April 14, 2010
Thousands of students who applied to selective colleges and universities have been placed on waiting lists this year.
"The whole wait list thing adds another dimension," noted Juneil Baruela, 17, a California senior who was waitlisted at the University of California Santa Barbara, San Diego State and American University in Washington, D.C. "It's nice to be acknowledged, for them to say, 'We're still interested in you,'" he told the Ventura County Star. "But then, I wish they'd just told me yes or no."
For the first time, most of California's public universities have resorted to waiting lists this year. Officials explained that budget and enrollment cuts forced the schools to waitlist students to ensure that just the right number of admissions. But the Star reports that students feel frustrated about having to commit to other colleges with a deposit in the meantime.
"It's much harder for students, especially if it's a campus they really have their hearts set on," explained Olivia Palacio, college coordinator at Fillmore High, who was quoted by the Star. "I tell students, 'If it happens, it happens. If it doesn't, there's a better place for you.'"
Applicants to top private colleges are facing the same dilemma. The New York Times reports that this year, Duke University placed a record 3,383 students on their waiting list--nearly twice the size of the incoming freshman class. University officials expect that no more than 60 waitlisted students will be admitted.
Similarly, M.I.T. increased its waiting list to 722--more than 50 percent more than last year. Yale placed about 1,000 students on its waiting list. And Dartmouth increased its waiting list slightly to 1,740.
While the odds are clearly against waitlisted students, Jacques Steinberg, who writes the blog "The Choice" for The New York Times, offered a bit of optimism: Because many students submitted more applications to selective colleges which they may not be able to afford, some admissions offices "are anticipating they will be rescuing applicants from waiting lists in greater numbers than in the past."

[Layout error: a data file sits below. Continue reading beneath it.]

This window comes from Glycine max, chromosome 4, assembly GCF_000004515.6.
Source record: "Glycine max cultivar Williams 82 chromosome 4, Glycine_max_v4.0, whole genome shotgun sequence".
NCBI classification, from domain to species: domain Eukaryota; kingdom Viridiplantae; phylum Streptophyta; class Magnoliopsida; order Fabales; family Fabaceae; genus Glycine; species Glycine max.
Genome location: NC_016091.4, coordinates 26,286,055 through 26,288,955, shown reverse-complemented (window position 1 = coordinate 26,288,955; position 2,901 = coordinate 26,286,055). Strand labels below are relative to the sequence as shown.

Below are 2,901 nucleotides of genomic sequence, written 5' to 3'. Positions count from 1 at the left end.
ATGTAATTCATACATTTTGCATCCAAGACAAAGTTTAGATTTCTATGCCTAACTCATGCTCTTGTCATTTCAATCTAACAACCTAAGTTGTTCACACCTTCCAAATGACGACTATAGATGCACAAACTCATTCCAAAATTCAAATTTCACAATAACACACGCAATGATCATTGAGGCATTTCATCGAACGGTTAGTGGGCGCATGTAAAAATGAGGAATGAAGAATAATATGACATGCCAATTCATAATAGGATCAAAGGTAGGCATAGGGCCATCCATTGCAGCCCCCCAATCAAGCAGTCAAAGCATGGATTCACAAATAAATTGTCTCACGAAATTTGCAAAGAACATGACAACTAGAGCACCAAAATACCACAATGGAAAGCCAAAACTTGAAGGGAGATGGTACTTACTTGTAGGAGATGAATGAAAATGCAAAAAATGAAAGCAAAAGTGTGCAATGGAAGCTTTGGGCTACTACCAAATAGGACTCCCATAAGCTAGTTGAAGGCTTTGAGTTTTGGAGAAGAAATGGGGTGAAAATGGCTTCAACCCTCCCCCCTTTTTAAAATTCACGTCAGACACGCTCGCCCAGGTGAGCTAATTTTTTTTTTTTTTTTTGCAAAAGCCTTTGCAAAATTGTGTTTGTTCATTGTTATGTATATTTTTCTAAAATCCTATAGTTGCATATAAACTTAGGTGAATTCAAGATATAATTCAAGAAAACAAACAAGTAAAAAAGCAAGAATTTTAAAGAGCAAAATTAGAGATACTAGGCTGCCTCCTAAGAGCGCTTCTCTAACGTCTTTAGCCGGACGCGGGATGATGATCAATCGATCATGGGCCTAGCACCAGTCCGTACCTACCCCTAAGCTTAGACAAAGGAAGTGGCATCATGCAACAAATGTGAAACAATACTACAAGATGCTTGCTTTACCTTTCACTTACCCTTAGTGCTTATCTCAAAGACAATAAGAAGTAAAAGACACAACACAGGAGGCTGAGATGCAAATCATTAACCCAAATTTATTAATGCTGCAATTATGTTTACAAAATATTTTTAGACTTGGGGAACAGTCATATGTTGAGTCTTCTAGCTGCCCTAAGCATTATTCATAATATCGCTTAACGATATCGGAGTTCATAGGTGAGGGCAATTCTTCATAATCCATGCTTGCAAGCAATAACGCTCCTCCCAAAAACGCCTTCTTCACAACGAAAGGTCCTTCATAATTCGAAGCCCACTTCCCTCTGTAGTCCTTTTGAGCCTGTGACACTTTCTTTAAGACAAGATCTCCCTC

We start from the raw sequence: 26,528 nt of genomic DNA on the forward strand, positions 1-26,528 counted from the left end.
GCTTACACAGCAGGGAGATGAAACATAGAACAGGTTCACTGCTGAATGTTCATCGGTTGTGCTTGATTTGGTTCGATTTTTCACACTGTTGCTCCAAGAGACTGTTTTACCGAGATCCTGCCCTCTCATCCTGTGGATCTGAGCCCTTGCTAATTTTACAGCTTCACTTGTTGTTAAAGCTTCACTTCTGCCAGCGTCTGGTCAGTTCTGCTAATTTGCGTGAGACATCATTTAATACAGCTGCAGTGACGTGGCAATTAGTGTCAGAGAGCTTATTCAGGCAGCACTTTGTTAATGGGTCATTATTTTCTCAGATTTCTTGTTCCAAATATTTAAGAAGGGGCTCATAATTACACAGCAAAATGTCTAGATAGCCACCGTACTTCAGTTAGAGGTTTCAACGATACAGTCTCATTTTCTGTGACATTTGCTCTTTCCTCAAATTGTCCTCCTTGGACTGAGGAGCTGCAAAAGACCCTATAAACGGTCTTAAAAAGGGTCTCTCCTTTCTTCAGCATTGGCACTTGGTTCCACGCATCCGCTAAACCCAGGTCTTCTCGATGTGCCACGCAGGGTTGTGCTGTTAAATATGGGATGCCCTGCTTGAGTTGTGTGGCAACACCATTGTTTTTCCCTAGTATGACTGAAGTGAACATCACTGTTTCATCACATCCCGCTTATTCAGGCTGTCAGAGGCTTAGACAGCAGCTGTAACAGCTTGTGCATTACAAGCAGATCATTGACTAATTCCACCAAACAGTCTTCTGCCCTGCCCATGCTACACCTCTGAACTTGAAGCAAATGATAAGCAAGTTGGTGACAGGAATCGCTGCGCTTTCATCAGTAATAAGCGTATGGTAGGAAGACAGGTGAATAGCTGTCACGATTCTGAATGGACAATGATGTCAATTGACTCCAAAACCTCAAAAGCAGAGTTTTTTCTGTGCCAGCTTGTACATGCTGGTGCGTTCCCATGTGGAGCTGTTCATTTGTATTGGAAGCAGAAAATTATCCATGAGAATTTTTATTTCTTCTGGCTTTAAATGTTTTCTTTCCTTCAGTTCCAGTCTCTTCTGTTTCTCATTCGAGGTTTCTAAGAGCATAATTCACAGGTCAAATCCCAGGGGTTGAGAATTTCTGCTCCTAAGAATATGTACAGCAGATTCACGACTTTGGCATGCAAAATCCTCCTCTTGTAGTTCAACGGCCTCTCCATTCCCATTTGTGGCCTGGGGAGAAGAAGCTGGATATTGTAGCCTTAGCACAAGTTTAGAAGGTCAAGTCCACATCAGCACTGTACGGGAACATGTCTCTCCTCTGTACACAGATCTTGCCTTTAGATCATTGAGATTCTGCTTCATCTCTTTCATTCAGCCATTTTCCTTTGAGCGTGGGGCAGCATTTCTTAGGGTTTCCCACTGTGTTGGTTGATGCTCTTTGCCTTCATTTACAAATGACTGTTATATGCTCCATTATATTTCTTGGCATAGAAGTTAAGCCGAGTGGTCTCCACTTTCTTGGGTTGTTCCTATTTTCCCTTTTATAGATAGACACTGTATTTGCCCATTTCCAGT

But U.S. News & World Report, which lists a number of strategies for waitlisted students, nevertheless concludes with a healthy dose of realism: "Sometimes it doesn't matter how great your extra essays or recommendations are," the article notes. At Johns Hopkins in Maryland, for example, not one single waitlisted student was admitted in 2009. Therefore, counselors encourage students to embrace their backup colleges or look into the possibility of taking a "gap year" between high school and college.
Compiled by Yaffa Klugerman
"For Students, A Waiting List is Scant Hope," The New York Times, April 13, 2010, Jacques Steinberg
"Some California College Applicants Being Put on Waiting Lists," Ventura County Star, April 9, 2010, 2010, Jean Cowden Moore
You're on the Waiting List. Now What?" The New York Times, April 5, 2010, Jacques Steinberg
"You've Been Put on the Wait List for College. Now What?" U.S. News & World Report, April 9, 2010, Zach Miners